In July 2008, Apple launched its breakthrough iPhone 3G, together with the ‘Apps Store,’ which allows third parties to develop and distribute applications for the iPhone. Since then, it has become the preferred platform for companies entering the digital mobile space, triggering a boom in entrepreneurial activity so great The New York Times recently called it “The iPhone Gold Rush."
Luxury brands like Chanel, Ralph Lauren and Mercedes have released iPhone apps that allow consumers to browse new products in an intimate and discreet way. And today, there are thousands of apps available that do anything from identify the name of a song at a bar to book flights on British Airways. What is perhaps most remarkable about the explosion of iPhone apps is the way in which many of them invite users to “communicate” with non-human, inanimate objects. Mobile phones were originally conceived to let people talk with other people. But in the case of song recognition app Shazam, the iPhone lets people communicate with audio pattern recognition software that’s connected to a database of music tracks, while the British Airways app allows travellers to communicate with a computerised booking engine.
Chanel, Mercedes AMG and Ralph Lauren iPhone Apps
And the list of examples goes on. Nike’s latest running innovation, Nike+, lets runners communicate with iPods and personal computers via small accelerometers in their shoes, while millions of Londoners use Oyster Cards with embedded RFID chips to exchange information with buses and tube stations every day.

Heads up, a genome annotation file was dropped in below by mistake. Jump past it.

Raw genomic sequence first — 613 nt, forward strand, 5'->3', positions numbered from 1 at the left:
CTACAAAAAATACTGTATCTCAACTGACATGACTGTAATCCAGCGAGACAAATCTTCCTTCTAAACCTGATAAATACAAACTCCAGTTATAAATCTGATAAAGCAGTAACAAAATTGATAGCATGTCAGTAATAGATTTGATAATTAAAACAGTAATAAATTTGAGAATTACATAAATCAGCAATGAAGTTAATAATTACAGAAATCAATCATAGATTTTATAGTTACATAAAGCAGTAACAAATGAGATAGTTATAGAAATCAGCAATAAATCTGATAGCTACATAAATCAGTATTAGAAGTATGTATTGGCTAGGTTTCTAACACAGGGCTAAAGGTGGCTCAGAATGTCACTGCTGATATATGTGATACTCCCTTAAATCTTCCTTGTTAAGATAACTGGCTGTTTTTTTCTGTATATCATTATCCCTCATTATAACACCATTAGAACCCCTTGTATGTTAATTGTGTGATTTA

Indeed, people are increasingly using digital mobile technology to interact with inanimate objects, for both entertainment and utility. But objects are also communicating with people. In New York, a small start-up called Botanicalls has developed internet-enabled sensors that detect moisture levels in plant pots and send wireless signals to Twitter when a plant needs water. In London, Tower Bridge is on Twitter, making an announcement to its ‘followers’ each time it opens or closes to let a ship pass: “I am closing after the SB Hydrogen has passed downstream.”
Stan Wiechers, co-founder of the ubiquitous computing firm Brothers of Invention, explains: “It doesn’t matter that the playground slide, your sneakers or the neighbour’s cactus don’t have a concept of self-awareness as we know it; they will have sensors and a communication system representing their point of view.”
By connecting inanimate objects to the network, we are enabling them to communicate like sentient beings and, ultimately, to exert greater pull on people. When your plant sends you tweets asking to be watered, you develop a different kind of relationship to it.
Objects connected to the network can also become a powerful node for social interaction among people, what sociologists and technologists call ‘social objects.’ According to social media expert Hugh MacLeod, “The Social Object, in a nutshell, is the reason two people are talking to each other, as opposed to talking to somebody else. Human beings are social animals. We like to socialise. But if I think about it, there needs to be a reason for it to happen in the first place. That reason, that ‘node’ in the social network, is what we call the Social Object.”